Set your objectives

Setting objectives for your Community Action Plan is an important part of the planning process.

Objectives are about what change will occur. They make a Community Action Plan operational. Objectives answer the question ‘Who is going to do what, for whom, by when, and to what standard?’

Local Drug Action Teams are required to develop 2–4 objectives for their Community Action Plan, based on the priorities they have identified (i.e. issue, target audience, or approach, which may include community consultation and working with community partners).

Strengthening community partnerships and community engagement is a key factor in the ongoing success of your work. Many Local Drug Action Teams include objectives that develop capacity in these areas. Objectives may also relate to gathering data through community consultation, or partnership development.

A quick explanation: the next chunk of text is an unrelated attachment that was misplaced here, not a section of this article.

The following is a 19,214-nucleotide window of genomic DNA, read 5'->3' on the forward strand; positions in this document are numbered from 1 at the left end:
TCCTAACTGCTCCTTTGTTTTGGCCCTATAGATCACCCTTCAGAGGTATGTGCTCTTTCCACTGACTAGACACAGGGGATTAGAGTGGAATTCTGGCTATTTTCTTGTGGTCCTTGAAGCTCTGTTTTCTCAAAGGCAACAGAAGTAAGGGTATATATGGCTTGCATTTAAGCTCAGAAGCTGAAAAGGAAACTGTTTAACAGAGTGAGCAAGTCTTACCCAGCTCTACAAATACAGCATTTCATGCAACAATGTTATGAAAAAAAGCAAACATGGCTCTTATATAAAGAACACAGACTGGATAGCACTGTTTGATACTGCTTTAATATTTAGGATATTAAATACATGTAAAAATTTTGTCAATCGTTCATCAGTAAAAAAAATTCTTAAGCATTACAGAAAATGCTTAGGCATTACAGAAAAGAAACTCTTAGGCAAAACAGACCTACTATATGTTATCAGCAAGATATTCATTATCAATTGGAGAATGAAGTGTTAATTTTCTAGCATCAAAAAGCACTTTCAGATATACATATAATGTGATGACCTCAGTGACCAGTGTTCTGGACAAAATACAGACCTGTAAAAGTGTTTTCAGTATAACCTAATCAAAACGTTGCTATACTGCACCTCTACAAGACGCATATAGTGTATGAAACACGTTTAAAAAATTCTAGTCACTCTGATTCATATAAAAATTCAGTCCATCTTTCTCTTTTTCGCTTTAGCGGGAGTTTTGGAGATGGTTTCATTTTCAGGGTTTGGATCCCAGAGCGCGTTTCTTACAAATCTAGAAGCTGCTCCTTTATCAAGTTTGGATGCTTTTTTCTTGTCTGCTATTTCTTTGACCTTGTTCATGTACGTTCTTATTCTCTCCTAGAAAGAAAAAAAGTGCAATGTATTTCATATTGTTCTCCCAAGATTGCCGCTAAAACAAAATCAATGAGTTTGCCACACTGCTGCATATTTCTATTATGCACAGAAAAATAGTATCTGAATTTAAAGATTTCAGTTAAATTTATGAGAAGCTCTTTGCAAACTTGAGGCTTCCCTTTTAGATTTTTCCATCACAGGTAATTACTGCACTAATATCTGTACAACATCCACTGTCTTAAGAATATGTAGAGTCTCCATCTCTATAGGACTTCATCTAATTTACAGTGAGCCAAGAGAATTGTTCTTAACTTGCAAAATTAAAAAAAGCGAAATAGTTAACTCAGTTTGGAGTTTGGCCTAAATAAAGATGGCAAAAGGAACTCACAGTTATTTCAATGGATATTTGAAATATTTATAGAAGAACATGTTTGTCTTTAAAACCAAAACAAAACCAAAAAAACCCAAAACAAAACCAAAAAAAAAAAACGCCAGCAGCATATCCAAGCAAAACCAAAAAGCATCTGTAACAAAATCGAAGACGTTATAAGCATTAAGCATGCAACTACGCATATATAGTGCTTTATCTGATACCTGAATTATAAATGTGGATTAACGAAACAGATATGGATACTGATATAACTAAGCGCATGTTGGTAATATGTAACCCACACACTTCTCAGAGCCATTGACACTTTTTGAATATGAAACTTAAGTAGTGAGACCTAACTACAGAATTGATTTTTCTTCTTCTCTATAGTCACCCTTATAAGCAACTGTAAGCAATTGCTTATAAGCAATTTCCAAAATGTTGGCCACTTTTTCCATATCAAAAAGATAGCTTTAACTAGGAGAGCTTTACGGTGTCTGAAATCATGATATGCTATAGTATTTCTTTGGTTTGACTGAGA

Objectives may describe change at the individual, organisation or community level – they don’t have to describe a direct change for the target audience.

Example objectives are included in each of the Alcohol and Drug Foundation’s suite of toolkits in Section 3: Set your objectives. You should use your objectives from your selected toolkit activity as useful starting point for setting your Community Action Plan’s activity objectives.

Groups can develop their own objectives. A good way to test your objectives is to use the SMART technique. SMART statements have the following characteristics:

  • Specific: clear and precise
  • Measurable: can be measured to indicate success (e.g. numbers, quantity, comparison)
  • Achievable: can be realistically achieved
  • Relevant: relevant to the issue, target audience and group
  • Time-bound: includes a timeframe for action